PRICE POINT: An Catering has a $1,200 food minimum for catered events, but as long as the client fulfills the minimum, a passed hors d'oeuvre menu can range from $10 to $35 a head. And savvy substitutions can aid the cost-conscious client. For a red meat passed hors d' oeuvre, An recommends substituting beef tacos for the Kobe beef mini burgers.
INSIDER'S TIP: For those unfamiliar with nuac nam — the Southeast Asian fish sauce made from salted, fermented fish — it can be very strong, Helene An warns. She recommends diluting it with lemon juice or fresh vegetable broth. The same goes for pure bean sauce. And steamers should be lined with banana leaves to trap juices.
COMPANY: Divine Events Catering & Special Events
EXPERT: Alan Souza, president
BACKGROUND: You won't find a rabbi blessing the food in the Divine kitchen as you would for a fully kosher-certified meal. Instead, the company serves “kosher-style” cuisine, which acknowledges many kosher laws but doesn't adhere to all of them. For example, Divine takes care to separate meat from dairy dishes, a Jewish custom, and makes other nods to conventions, such as not serving shellfish, that are more doable for a catering company that doesn't solely cook up kosher food. Think of its Jewish clientele as the equivalent of vegetarians who still eat fish — while these groups have dietary restrictions, they give themselves more wiggle room than more strict counterparts.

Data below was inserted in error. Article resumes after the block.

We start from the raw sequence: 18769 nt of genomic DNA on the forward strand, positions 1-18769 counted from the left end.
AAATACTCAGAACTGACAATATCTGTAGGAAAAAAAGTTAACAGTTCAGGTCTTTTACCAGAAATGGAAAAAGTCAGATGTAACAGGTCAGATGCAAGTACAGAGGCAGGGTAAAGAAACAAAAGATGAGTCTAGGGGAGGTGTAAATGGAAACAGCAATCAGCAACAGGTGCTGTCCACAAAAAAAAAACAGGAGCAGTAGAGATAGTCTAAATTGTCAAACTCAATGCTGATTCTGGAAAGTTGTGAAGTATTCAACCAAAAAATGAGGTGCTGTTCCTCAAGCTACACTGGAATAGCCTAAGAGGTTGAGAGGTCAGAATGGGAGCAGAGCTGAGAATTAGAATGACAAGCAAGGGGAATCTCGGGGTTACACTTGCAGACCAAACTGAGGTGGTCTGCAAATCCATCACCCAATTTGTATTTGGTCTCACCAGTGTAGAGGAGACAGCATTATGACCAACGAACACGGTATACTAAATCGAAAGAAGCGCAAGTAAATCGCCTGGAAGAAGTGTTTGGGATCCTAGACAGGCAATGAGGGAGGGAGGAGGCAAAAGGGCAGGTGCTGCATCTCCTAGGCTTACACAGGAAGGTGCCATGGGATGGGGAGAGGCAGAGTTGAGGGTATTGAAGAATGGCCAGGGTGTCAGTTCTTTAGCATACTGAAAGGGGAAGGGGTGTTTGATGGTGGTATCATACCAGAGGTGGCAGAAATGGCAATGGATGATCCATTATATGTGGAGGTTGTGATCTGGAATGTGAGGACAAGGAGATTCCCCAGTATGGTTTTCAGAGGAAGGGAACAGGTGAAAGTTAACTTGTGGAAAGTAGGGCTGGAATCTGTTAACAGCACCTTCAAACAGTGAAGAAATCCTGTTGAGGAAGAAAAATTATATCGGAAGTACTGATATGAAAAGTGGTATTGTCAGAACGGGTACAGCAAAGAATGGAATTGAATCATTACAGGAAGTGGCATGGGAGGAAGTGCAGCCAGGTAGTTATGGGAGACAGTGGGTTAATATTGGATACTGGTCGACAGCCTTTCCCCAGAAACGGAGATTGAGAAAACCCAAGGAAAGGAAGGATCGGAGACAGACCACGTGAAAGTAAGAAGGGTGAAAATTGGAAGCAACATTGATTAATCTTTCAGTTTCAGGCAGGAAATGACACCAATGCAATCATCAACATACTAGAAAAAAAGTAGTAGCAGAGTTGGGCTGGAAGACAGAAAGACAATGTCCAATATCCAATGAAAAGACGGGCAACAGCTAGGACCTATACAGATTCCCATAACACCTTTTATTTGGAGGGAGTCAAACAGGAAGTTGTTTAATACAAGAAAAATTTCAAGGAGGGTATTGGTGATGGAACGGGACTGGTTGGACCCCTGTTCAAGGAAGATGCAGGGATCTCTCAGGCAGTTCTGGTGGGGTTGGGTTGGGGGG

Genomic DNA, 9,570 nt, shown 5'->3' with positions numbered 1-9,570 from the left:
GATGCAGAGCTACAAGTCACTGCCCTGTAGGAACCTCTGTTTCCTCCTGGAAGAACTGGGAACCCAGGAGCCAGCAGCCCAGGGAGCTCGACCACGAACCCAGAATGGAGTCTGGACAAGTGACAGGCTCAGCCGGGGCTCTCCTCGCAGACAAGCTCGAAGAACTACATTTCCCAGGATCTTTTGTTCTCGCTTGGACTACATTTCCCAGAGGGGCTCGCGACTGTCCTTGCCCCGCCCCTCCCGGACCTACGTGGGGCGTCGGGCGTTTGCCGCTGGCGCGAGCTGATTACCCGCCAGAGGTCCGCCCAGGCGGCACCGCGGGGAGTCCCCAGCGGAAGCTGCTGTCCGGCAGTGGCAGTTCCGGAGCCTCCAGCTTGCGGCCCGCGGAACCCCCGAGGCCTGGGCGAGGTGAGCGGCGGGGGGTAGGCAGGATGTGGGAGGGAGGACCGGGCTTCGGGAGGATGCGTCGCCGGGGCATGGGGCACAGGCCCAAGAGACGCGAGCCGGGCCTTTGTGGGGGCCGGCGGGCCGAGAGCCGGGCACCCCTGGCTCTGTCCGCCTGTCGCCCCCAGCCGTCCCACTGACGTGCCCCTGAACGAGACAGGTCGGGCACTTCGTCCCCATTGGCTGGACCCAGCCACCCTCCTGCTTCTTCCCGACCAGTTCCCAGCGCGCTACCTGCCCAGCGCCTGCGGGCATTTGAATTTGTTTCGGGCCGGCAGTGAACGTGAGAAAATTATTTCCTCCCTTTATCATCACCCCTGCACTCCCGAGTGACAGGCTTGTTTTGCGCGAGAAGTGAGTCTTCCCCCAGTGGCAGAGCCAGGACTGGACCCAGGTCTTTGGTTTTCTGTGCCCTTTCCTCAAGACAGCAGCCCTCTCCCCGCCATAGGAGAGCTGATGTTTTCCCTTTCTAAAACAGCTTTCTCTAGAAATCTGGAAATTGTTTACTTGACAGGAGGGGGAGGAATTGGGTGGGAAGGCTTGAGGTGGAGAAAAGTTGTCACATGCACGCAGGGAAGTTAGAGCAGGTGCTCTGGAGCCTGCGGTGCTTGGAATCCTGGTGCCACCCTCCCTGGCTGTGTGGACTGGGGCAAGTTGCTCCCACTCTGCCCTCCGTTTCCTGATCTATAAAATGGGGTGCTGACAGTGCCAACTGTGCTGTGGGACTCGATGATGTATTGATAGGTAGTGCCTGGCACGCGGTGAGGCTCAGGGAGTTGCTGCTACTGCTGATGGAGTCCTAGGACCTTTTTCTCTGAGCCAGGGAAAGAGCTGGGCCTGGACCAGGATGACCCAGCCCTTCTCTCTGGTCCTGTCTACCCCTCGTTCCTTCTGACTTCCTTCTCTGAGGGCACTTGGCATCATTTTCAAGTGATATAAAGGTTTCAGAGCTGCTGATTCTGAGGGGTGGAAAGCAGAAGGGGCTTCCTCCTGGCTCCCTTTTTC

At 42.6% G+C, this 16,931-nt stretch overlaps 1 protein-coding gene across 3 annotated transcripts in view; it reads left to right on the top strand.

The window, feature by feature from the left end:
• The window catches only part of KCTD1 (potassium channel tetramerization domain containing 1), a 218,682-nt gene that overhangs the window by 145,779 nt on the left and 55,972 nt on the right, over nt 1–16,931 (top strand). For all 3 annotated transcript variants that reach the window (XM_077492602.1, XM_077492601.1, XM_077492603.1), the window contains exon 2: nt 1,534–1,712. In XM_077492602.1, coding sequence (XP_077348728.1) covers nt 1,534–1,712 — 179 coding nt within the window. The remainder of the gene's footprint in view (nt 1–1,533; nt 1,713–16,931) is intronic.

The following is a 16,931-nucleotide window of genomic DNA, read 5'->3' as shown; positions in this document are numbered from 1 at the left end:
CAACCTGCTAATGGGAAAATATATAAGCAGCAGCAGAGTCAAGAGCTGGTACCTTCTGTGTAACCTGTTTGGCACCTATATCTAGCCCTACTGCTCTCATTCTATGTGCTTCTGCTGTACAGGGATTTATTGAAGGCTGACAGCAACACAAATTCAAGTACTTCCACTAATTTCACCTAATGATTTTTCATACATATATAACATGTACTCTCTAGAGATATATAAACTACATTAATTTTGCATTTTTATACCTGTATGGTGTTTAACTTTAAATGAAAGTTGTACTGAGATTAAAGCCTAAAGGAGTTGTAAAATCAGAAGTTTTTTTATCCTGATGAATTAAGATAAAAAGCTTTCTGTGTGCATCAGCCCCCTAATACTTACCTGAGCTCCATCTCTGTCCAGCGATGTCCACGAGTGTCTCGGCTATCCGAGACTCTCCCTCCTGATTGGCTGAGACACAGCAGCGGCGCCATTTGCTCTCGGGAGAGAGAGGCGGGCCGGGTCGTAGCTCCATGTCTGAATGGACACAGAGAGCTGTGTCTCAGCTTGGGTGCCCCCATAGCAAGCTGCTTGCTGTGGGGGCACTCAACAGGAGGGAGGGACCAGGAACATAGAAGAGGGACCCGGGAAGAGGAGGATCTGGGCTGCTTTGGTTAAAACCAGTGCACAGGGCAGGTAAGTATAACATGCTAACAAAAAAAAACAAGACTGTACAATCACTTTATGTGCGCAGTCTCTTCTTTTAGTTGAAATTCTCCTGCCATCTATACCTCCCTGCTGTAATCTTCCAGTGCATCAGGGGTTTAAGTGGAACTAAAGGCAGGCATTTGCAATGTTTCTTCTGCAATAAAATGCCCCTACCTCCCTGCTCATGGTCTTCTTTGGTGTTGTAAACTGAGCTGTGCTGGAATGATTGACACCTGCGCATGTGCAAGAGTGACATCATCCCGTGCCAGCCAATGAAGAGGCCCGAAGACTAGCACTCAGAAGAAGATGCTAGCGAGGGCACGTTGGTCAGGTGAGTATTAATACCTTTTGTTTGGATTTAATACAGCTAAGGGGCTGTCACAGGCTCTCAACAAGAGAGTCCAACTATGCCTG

CATERING TO A CROWD: While only 15 percent of Divine's clients opt for kosher-style menus, 95 percent of their Jewish clientele request it. And as Souza says, “Atlanta is growing, growing, growing as a Jewish city.” Hosts keep their Jewish and non-Jewish guests in mind, Souza notes, by adjusting the menu to suit both tastes. For example, Jewish clients might order a crowd-pleasing tenderloin, yet request the dish be served with au jus instead of dairy-based horseradish sauce because meats and dairy are not supposed to share a menu.
SAMPLE TASTE: Souza's dishes may not be traditional kosher fare, but Ashland Farm greens with cucumbers and champagne vinaigrette; super-fancy caprese salads; and pan-seared sea bass with mung beans and braised baby bok choy in a saffron broth certainly fit the bill for some Jewish clients.
PRICE POINT: Because kosher-style menus often highlight seafood, they are normally at least $10 more a head than the average Divine menu. Kosher-style menus that feature tilapia can be $35 a head while a menu with halibut or sea bass might be $65.
INSIDER'S TIP: Kosher-style doesn't fly with all Jewish guests. For them, be sure to have meals on hand from a kosher-certified company.
COMPANY: Elegant Affairs
EXPERT: Andrea Correale, president and CEO
LOCATION: New York and Long Island, N.Y.
BACKGROUND: In the business since 1995, Correale has always focused on fun food presentations without being “too prop-y or too contrived,” she says.
CATERING TO A CROWD: Playful food creations aren't for everyone. Correale notes that while they can be perfect for a hip product launch, they might not work for an annual high-end gala full of VIPs. However, “Most think of it as a work of art,” she says.